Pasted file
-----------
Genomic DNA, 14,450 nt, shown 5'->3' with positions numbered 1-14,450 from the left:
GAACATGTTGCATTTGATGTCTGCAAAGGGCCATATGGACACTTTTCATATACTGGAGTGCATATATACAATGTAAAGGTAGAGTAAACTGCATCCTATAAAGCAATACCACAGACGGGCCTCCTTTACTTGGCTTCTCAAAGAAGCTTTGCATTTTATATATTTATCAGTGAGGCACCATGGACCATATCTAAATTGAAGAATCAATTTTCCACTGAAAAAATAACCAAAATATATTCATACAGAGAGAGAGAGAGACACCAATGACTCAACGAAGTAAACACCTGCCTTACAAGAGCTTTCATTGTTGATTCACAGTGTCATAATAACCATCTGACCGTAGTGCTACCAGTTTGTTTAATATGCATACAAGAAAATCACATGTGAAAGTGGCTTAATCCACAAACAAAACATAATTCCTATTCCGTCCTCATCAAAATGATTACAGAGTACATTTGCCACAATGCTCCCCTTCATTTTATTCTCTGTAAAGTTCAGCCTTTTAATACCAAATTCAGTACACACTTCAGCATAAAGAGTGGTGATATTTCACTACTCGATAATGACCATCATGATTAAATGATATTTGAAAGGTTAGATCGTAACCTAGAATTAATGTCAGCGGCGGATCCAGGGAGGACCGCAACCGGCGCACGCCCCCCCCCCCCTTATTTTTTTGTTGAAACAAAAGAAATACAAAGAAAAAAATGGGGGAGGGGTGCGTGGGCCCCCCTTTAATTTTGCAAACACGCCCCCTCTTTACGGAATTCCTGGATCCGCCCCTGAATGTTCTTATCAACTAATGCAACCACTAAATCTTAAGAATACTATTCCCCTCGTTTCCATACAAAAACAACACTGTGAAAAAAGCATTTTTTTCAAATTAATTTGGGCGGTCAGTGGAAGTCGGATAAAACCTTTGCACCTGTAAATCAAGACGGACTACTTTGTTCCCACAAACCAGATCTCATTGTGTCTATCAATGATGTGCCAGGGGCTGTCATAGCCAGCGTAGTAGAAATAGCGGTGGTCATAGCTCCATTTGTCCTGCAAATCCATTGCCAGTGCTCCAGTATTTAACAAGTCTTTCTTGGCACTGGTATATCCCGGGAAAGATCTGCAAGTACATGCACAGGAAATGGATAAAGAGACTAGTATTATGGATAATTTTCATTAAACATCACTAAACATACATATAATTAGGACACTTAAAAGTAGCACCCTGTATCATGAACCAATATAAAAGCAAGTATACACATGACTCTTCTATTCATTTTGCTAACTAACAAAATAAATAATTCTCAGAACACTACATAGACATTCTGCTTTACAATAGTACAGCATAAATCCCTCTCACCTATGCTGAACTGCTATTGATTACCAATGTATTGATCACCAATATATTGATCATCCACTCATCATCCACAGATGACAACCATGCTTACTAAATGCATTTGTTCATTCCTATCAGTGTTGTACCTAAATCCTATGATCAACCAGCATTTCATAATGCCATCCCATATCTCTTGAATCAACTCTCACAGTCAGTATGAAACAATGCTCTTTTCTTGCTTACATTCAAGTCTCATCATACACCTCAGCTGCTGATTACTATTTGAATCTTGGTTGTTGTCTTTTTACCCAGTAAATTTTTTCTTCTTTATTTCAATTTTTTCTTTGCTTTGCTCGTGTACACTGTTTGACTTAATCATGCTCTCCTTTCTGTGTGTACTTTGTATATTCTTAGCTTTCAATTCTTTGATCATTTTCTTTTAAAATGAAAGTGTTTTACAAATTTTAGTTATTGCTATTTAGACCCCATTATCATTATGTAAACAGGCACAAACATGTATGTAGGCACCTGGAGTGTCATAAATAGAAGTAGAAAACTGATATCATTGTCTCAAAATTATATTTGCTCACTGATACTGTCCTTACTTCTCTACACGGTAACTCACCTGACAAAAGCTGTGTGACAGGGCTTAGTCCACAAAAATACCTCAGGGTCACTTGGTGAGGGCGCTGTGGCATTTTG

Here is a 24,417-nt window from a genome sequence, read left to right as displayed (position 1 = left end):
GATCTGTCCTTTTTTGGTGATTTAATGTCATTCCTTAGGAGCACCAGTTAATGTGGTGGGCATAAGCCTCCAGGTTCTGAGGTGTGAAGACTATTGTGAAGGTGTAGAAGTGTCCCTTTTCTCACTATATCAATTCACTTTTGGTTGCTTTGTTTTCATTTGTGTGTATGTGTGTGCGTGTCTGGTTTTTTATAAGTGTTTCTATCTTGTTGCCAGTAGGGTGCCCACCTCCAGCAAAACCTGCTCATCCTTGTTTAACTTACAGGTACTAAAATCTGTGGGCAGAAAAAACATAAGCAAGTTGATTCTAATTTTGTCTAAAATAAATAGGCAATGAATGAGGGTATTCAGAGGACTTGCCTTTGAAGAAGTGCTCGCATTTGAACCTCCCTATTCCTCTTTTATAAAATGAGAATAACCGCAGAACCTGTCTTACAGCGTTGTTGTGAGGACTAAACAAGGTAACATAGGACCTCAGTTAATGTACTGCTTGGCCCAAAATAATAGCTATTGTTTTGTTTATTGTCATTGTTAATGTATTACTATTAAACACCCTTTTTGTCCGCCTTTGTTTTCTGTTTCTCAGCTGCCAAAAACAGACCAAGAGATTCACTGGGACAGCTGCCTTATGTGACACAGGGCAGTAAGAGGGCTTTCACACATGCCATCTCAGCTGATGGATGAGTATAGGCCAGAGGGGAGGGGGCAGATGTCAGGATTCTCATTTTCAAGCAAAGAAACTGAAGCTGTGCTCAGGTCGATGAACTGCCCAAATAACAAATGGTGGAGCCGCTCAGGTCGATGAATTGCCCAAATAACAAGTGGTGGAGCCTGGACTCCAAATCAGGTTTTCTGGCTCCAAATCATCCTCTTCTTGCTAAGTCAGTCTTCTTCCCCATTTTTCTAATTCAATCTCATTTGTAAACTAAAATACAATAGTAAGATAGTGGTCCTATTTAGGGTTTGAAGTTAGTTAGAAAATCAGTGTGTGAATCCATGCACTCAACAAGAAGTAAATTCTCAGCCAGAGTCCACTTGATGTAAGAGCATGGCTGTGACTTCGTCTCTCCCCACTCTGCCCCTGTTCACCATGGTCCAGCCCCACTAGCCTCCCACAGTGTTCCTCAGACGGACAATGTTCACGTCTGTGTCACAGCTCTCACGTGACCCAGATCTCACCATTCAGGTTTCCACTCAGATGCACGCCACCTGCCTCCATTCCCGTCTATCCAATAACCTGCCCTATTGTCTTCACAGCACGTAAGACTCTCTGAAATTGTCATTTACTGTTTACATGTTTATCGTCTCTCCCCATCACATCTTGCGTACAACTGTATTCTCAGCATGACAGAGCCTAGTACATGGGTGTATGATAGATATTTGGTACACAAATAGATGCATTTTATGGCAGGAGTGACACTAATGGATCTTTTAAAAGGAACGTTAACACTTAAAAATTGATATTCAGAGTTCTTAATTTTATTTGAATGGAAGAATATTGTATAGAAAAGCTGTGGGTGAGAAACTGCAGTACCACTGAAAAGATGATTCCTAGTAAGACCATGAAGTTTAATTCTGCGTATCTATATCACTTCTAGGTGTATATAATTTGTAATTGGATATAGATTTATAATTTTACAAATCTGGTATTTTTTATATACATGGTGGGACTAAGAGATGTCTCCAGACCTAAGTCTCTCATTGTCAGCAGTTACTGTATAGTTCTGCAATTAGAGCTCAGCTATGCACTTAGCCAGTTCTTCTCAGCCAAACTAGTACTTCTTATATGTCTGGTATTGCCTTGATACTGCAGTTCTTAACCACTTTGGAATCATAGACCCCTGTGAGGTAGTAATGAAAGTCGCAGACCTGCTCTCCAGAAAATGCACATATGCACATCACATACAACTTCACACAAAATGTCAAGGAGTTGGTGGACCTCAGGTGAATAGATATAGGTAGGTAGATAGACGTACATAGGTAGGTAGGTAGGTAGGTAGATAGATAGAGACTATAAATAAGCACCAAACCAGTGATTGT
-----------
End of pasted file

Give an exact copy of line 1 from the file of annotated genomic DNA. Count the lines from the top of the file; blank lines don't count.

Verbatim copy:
Genomic DNA, 14,450 nt, shown 5'->3' with positions numbered 1-14,450 from the left: